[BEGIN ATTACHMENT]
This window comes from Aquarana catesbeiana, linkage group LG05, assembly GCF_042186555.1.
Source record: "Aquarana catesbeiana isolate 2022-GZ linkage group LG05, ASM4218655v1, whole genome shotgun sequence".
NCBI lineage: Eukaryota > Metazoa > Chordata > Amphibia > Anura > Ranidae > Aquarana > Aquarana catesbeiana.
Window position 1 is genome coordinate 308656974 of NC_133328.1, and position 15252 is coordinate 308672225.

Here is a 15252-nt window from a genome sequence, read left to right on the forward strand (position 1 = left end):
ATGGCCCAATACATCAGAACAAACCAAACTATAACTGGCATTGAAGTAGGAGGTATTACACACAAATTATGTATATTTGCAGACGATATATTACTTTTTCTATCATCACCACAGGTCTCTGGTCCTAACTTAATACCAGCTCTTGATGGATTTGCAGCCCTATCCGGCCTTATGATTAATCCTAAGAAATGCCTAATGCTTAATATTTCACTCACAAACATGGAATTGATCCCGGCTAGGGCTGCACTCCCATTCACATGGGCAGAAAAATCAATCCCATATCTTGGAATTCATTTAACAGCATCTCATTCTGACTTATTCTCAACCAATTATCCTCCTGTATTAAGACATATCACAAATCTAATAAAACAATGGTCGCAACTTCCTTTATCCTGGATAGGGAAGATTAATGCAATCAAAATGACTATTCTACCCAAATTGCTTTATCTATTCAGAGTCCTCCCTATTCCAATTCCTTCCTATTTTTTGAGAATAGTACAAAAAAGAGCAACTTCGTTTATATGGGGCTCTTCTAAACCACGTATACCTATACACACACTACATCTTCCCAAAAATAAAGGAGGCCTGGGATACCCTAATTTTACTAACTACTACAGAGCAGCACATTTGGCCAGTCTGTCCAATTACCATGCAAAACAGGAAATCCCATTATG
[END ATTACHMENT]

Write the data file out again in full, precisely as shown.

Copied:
This window comes from Aquarana catesbeiana, linkage group LG05, assembly GCF_042186555.1.
Source record: "Aquarana catesbeiana isolate 2022-GZ linkage group LG05, ASM4218655v1, whole genome shotgun sequence".
NCBI lineage: Eukaryota > Metazoa > Chordata > Amphibia > Anura > Ranidae > Aquarana > Aquarana catesbeiana.
Window position 1 is genome coordinate 308656974 of NC_133328.1, and position 15252 is coordinate 308672225.

Here is a 15252-nt window from a genome sequence, read left to right on the forward strand (position 1 = left end):
ATGGCCCAATACATCAGAACAAACCAAACTATAACTGGCATTGAAGTAGGAGGTATTACACACAAATTATGTATATTTGCAGACGATATATTACTTTTTCTATCATCACCACAGGTCTCTGGTCCTAACTTAATACCAGCTCTTGATGGATTTGCAGCCCTATCCGGCCTTATGATTAATCCTAAGAAATGCCTAATGCTTAATATTTCACTCACAAACATGGAATTGATCCCGGCTAGGGCTGCACTCCCATTCACATGGGCAGAAAAATCAATCCCATATCTTGGAATTCATTTAACAGCATCTCATTCTGACTTATTCTCAACCAATTATCCTCCTGTATTAAGACATATCACAAATCTAATAAAACAATGGTCGCAACTTCCTTTATCCTGGATAGGGAAGATTAATGCAATCAAAATGACTATTCTACCCAAATTGCTTTATCTATTCAGAGTCCTCCCTATTCCAATTCCTTCCTATTTTTTGAGAATAGTACAAAAAAGAGCAACTTCGTTTATATGGGGCTCTTCTAAACCACGTATACCTATACACACACTACATCTTCCCAAAAATAAAGGAGGCCTGGGATACCCTAATTTTACTAACTACTACAGAGCAGCACATTTGGCCAGTCTGTCCAATTACCATGCAAAACAGGAAATCCCATTATG